Too Many Passwords to Remember! What to Do?

The password manager stores the passwords either in an encrypted database or calculated on demand. This is the most important aspect of this software as is here where the information is safely crypto-stored. This means that no one, without the master password would be able to see the content of the database. There is a saying in the hacker’s world, anything can be hacked with the necessary motivation and time. With a good master password, the effort any hacker would have to put to crack the database encryption and the time required, will not worth it. So unless you have the billion dollar password there and some evil hacker knows about it, you are pretty safe.

It is unbelievable and frankly overwhelming the amount of passwords we need to remember for all our online accounts in our lives. Banking, emails, the online stores we like, the food delivery stores, the Wi-Fi, the Apple ID, Microsoft accounts, Government, etc. The list is quite large and to be honest, even frightening.

Most of us have heard all kind of security concerns about having the passwords saved as text the computer, as it would be too easy for a hacker to steal them. Or even worst, using the same “date of birth” password for all our accounts. So what are the options then? How can we stay safe in the online world without having to develop some sort of magnificent and quite remarkable short-medium-long term memory?

The option is using a password manager. A password manager assists in generating, managing and retrieving complex passwords, normally allowing to unlock their access via one single master password. So we have now narrowed them down to one, not bad.

But, why is it safe?

The password manager stores the passwords either in an encrypted database or calculated on demand. This is the most important aspect of this software as is here where the information is safely crypto-stored. This means that no one, without the master password would be able to see the content of the database. There is a saying in the hacker’s world, anything can be hacked with the necessary motivation and time. With a good master password, the effort any hacker would have to put to crack the database encryption and the time required, will not worth it. So unless you have the billion dollar password there and some evil hacker knows about it, you are pretty safe.

Now the question is, which password manager should I use?

To answer that, we would need first to see what types are available and what our needs are.  The types of password managers include locally-installed software applications, online services that are accessed through website portals or in some cases web browser extensions, and locally-accessed hardware devices that serve as keys. Depending on this and its functionality, the encrypted database is either stored locally on the user’s device or stored remotely through an online file hosting service.

By experience, we would recommend using a combination of both, locally and online stored database. To achieve that, what we need to do is using a password manager with a locally stored database, so you are under complete control. But because of the nature and its critical importance, it should be stored “online” using one of the multiple online storage services that offer synchronization across devices. This way you have your own database but shared and accessible from all your devices.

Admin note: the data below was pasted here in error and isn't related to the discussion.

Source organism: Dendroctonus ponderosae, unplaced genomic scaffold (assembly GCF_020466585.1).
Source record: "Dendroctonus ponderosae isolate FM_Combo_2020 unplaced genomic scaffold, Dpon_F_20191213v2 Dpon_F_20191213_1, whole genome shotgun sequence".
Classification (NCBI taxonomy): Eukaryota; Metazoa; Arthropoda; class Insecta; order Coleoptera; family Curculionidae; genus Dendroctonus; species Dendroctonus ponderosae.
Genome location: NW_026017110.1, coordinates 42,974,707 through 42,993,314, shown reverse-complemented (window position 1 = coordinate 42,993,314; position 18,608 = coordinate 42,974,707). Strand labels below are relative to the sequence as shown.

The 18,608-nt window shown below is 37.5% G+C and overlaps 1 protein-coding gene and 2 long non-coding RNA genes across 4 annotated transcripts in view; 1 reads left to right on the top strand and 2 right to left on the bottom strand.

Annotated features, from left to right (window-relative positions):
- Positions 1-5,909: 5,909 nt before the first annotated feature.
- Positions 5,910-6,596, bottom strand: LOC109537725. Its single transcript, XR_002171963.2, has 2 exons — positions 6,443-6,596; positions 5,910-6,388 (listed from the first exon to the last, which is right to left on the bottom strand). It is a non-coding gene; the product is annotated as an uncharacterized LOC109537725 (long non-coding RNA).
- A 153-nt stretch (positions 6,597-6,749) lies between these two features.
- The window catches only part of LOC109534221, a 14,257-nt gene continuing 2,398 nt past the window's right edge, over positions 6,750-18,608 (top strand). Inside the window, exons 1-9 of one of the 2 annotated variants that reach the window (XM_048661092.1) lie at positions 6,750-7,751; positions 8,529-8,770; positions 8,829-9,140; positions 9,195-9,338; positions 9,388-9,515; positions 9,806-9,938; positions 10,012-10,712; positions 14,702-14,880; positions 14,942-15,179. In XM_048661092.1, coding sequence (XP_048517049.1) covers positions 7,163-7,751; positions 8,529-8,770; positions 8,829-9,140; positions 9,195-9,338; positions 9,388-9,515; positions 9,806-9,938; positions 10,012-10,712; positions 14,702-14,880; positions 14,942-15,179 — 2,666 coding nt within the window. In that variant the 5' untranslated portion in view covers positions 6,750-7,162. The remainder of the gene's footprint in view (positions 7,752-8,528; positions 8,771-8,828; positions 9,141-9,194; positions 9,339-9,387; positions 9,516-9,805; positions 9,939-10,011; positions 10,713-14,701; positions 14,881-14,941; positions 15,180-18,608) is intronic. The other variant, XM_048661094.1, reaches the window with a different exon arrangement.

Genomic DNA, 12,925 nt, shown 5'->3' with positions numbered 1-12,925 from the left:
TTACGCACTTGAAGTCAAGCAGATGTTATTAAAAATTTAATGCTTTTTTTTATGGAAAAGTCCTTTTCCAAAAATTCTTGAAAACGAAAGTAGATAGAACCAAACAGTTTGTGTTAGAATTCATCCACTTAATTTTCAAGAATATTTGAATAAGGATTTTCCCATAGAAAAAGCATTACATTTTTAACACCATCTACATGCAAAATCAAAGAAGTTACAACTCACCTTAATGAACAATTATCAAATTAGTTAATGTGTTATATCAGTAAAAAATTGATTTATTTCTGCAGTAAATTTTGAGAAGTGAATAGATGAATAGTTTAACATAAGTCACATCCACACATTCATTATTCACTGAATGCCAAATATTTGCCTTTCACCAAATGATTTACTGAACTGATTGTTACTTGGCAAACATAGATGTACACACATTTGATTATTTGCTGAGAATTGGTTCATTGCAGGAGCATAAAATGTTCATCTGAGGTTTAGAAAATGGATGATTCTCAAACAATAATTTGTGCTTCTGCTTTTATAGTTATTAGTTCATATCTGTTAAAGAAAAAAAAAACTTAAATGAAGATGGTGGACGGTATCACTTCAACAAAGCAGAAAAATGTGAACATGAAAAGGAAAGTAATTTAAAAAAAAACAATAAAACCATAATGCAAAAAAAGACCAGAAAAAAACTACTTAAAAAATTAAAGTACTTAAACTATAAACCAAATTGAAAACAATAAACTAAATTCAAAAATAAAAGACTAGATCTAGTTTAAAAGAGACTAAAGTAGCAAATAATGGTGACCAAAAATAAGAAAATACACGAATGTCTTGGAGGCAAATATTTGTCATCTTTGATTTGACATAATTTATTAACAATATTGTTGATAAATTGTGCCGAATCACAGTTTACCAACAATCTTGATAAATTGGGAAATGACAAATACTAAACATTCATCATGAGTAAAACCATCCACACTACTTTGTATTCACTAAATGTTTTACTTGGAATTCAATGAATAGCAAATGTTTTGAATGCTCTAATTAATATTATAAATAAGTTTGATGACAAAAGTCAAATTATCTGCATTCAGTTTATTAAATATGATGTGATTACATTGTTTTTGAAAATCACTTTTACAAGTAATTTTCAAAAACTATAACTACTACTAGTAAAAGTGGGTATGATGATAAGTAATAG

Accordingly to a May 2017 PC Magazine article written by their technical editor Neil J. Rubenking, these are the first 5 of the top seven free password managers:

Top 5 Free Passwords Managers

  1. LastPass: The free LastPass 4.0 has a bold new online interface, and features such as emergency access and automated password updating put it ahead of many competing for-pay password managers. Visit their website here: https://www.lastpass.com/
  2. LogMeOnce Password Management Suite Premium: The free LogMeOnce Password Management Suite Premium outperforms most of its for-pay competitors, and its new password-free authentication option means you don’t even have to remember a master password. Only LastPass rivals this excellent free password manager. Here is the link to the official website: https://www.logmeonce.com/
  3. Enpass Password Manager: Enpass Password Manager 5 is a big improvement over the edition we tested previously, but it still won’t challenge the best free password managers. Note, too, that you must pay if you want to use it on mobile devices. Here is the official website link: https://www.enpass.io
  4. KeePass 2.34: KeePass is the most configurable password manager around, but many of the convenient features we’ve come to expect are available only through third-party plug-ins. It is known that this password manager is not that user friendly as the others, but because of it is open source and multi-platform, it is for us one of the most secure and flexible of them all. It could easily be the best option for tech savvies. Here is download link: http://keepass.info/download.html. There are two options, Classic and Professional editions. This is a link to see the differences between both versions: http://keepass.info/compare.html.
  5. Symantec Norton Identity Safe: Symantec Norton Identity Safe has the basics covered. It’s free and does everything a password manager should do. However, some competitors offer much more flexibility and power for the same price. Here is official website link: https://identitysafe.norton.com/.

Hope we have been of any use and do not forget to book a tech online with us any time you are in need of a professional and friendly computer technician. We can also help with your smart TV, mobile phone or tablet.